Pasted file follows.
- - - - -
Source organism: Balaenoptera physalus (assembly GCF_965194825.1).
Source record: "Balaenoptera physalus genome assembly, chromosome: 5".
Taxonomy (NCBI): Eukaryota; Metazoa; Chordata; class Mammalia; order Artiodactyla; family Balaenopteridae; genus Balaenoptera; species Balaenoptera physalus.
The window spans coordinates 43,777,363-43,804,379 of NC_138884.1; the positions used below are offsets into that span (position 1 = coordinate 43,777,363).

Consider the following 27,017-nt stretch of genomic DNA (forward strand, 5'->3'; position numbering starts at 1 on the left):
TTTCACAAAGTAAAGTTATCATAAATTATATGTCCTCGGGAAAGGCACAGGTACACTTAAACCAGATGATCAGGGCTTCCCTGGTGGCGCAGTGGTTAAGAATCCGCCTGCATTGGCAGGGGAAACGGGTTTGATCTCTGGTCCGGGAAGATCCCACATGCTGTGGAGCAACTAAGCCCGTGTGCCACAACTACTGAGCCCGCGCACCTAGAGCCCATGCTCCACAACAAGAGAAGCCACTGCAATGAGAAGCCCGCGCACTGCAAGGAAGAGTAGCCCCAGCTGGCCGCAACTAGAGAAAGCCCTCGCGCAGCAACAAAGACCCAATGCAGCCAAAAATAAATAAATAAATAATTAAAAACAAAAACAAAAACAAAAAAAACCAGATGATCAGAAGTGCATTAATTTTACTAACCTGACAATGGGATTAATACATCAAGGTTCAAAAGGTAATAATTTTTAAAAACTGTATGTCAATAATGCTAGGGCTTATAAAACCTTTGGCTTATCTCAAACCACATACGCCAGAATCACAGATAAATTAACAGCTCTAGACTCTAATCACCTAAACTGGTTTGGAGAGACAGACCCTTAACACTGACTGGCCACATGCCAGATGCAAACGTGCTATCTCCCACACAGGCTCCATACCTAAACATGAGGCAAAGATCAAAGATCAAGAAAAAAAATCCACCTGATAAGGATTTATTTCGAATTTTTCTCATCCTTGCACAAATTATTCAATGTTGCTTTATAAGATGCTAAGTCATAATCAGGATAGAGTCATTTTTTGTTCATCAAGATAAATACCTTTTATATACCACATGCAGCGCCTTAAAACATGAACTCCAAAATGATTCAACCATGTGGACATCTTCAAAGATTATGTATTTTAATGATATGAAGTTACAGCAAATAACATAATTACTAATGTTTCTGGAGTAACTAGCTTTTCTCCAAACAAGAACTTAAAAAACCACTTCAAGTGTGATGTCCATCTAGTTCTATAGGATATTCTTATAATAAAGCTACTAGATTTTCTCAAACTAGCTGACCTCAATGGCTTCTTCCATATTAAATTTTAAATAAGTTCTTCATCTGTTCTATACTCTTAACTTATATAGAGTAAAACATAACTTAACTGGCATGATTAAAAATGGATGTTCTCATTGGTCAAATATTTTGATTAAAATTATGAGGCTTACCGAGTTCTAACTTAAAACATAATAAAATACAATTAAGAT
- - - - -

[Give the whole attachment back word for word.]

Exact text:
Source organism: Balaenoptera physalus (assembly GCF_965194825.1).
Source record: "Balaenoptera physalus genome assembly, chromosome: 5".
Taxonomy (NCBI): Eukaryota; Metazoa; Chordata; class Mammalia; order Artiodactyla; family Balaenopteridae; genus Balaenoptera; species Balaenoptera physalus.
The window spans coordinates 43,777,363-43,804,379 of NC_138884.1; the positions used below are offsets into that span (position 1 = coordinate 43,777,363).

Consider the following 27,017-nt stretch of genomic DNA (forward strand, 5'->3'; position numbering starts at 1 on the left):
TTTCACAAAGTAAAGTTATCATAAATTATATGTCCTCGGGAAAGGCACAGGTACACTTAAACCAGATGATCAGGGCTTCCCTGGTGGCGCAGTGGTTAAGAATCCGCCTGCATTGGCAGGGGAAACGGGTTTGATCTCTGGTCCGGGAAGATCCCACATGCTGTGGAGCAACTAAGCCCGTGTGCCACAACTACTGAGCCCGCGCACCTAGAGCCCATGCTCCACAACAAGAGAAGCCACTGCAATGAGAAGCCCGCGCACTGCAAGGAAGAGTAGCCCCAGCTGGCCGCAACTAGAGAAAGCCCTCGCGCAGCAACAAAGACCCAATGCAGCCAAAAATAAATAAATAAATAATTAAAAACAAAAACAAAAACAAAAAAAACCAGATGATCAGAAGTGCATTAATTTTACTAACCTGACAATGGGATTAATACATCAAGGTTCAAAAGGTAATAATTTTTAAAAACTGTATGTCAATAATGCTAGGGCTTATAAAACCTTTGGCTTATCTCAAACCACATACGCCAGAATCACAGATAAATTAACAGCTCTAGACTCTAATCACCTAAACTGGTTTGGAGAGACAGACCCTTAACACTGACTGGCCACATGCCAGATGCAAACGTGCTATCTCCCACACAGGCTCCATACCTAAACATGAGGCAAAGATCAAAGATCAAGAAAAAAAATCCACCTGATAAGGATTTATTTCGAATTTTTCTCATCCTTGCACAAATTATTCAATGTTGCTTTATAAGATGCTAAGTCATAATCAGGATAGAGTCATTTTTTGTTCATCAAGATAAATACCTTTTATATACCACATGCAGCGCCTTAAAACATGAACTCCAAAATGATTCAACCATGTGGACATCTTCAAAGATTATGTATTTTAATGATATGAAGTTACAGCAAATAACATAATTACTAATGTTTCTGGAGTAACTAGCTTTTCTCCAAACAAGAACTTAAAAAACCACTTCAAGTGTGATGTCCATCTAGTTCTATAGGATATTCTTATAATAAAGCTACTAGATTTTCTCAAACTAGCTGACCTCAATGGCTTCTTCCATATTAAATTTTAAATAAGTTCTTCATCTGTTCTATACTCTTAACTTATATAGAGTAAAACATAACTTAACTGGCATGATTAAAAATGGATGTTCTCATTGGTCAAATATTTTGATTAAAATTATGAGGCTTACCGAGTTCTAACTTAAAACATAATAAAATACAATTAAGAT